Rayen Stadium Brought Back to Former Glory: YSU’s Connection to the Newly Restored Stadium

By Dan Hiner


The lighting and seating for Rayen Stadium was upgraded between 2008-12. Stadium seats were located on each side of the field, but after reopening, the seating in the stadium is only located on the south side of the facility.

It doesn’t take long to realize Youngstown’s football roots run deep. Sitting in the heart of the Mahoning Valley, on the north side of the city, lies Rayen Stadium — once the mecca of Youngstown football.

Built in 1924, Rayen Stadium was the home for almost all high school football teams in the city during the first half of the 20th century. Jim Tressel, Youngstown State University’s president, remembers when YSU football’s home was Rayen Stadium.

“YSU used to play at the stadium. Before we had Stambaugh Stadium, we used to play our games at Rayen,” Tressel said. “It’s had a tremendous history for both high school and college football.”

History was made at Rayen Stadium over the years. State champions were crowned; future college and professional players took center stage. Even the infamous penalty flag made its debut in the stadium at YSU’s home game against Oklahoma City University on Oct. 17, 1941.

The YSU football team played at Rayen Stadium from 1938-69 and later from 1974-77. Former NFL players like Al Campana, Craig Cotton and Ralph Goldston graced the field during the ‘50s and ‘60s. YSU’s current field, Stambaugh Stadium, was built in 1982, and the Penguins ceased playing on the North Side.

Eventually high school football programs gravitated toward the allure of Stambaugh Stadium in downtown Youngstown, and high schools stopped playing football games consistently at Rayen following the 1993 season.

After decades of games, the historic facility was left vacant after a final game between Rayen and Akron East High School in 2005.

“They [Youngstown high school football teams] played at YSU a little bit, but that was a little bit big for them, and it was a little bit too expensive for the size of the crowds,” Tressel said. “They were playing games on the road all of the time. I felt that in order to create that community spirit, that school spirit and the spirit for the teams, here we had this historic stadium that was very capable of being renovated, that had lots of history and it could turn into a place where the neighborhoods could walk to the games and would be a great thing for the community.”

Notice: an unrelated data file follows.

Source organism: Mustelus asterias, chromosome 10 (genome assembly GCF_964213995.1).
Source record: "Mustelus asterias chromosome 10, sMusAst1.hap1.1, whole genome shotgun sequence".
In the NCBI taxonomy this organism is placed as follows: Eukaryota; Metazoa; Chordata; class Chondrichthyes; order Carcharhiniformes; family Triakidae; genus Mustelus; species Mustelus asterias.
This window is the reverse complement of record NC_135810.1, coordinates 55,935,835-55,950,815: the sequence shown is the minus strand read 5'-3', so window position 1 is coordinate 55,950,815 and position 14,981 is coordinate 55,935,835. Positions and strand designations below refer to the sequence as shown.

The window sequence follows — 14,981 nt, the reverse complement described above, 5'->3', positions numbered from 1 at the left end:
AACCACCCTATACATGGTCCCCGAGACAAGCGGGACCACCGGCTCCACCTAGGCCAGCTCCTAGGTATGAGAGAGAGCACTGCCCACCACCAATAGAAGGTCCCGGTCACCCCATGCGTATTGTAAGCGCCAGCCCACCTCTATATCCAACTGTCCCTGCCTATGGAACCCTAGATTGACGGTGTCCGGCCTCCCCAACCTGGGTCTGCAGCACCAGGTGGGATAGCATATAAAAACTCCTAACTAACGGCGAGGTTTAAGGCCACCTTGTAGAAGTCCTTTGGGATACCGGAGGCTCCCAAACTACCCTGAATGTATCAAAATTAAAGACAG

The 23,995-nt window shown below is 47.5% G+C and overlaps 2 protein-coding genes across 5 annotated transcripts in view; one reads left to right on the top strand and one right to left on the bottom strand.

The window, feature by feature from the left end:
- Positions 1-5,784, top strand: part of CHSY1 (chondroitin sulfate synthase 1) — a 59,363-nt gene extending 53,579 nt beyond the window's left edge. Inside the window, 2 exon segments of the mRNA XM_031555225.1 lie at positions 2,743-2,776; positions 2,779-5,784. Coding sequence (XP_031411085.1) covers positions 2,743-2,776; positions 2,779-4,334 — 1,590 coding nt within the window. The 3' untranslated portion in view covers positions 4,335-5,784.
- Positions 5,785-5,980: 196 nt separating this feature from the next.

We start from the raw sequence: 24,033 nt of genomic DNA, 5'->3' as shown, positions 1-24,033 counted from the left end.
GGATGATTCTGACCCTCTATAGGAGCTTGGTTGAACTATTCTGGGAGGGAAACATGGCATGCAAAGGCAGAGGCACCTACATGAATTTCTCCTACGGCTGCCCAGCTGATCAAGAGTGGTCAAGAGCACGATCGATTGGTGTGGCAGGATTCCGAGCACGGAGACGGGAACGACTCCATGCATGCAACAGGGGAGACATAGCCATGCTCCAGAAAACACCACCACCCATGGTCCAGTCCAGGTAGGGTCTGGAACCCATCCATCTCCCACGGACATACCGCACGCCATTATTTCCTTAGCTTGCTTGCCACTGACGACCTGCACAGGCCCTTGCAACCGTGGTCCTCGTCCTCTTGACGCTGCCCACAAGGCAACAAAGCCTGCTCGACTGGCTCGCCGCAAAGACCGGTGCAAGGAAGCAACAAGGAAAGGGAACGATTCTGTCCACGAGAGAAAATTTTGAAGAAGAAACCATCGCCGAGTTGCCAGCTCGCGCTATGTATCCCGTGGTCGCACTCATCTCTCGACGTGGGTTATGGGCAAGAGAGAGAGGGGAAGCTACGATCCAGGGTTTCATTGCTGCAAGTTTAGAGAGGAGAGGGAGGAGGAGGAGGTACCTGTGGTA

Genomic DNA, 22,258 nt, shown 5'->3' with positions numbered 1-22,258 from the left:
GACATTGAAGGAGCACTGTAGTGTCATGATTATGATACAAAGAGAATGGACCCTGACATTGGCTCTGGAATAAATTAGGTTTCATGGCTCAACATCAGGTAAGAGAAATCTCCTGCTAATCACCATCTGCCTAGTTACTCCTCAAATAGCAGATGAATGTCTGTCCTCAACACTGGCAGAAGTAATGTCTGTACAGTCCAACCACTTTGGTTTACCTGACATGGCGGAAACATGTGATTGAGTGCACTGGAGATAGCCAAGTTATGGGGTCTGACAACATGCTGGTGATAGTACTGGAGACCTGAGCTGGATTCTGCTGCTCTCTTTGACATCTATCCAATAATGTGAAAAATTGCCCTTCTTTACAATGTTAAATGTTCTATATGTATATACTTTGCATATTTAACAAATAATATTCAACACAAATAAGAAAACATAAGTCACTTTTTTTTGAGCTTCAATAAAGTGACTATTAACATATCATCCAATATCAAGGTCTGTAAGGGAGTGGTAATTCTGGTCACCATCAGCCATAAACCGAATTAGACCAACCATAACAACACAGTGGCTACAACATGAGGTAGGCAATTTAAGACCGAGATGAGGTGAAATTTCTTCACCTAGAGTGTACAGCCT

Tressel was one of many advocates for the reuse of the stadium. Tressel and Lewis Macklin were named the co-chairs of the Rayen Project, a community-wide effort to restore the stadium before the 2012 season.

“I was approached by one of the athletic directors of one of the city schools,” Tressel said. “Maybe around 2008 or so, and they came to the conclusion that Stambaugh Stadium was a little too large and expensive for them, and they wanted to see if they could renovate one of their existing facilities, and I told them that I would be more than happy to help.”

After some back-and-forth discussions with the city of Youngstown, Rayen Stadium was eventually renovated and renamed Jack Antonucci Field. Antonucci was a former Rayen football player who was selected to the all-city team in the 1930s.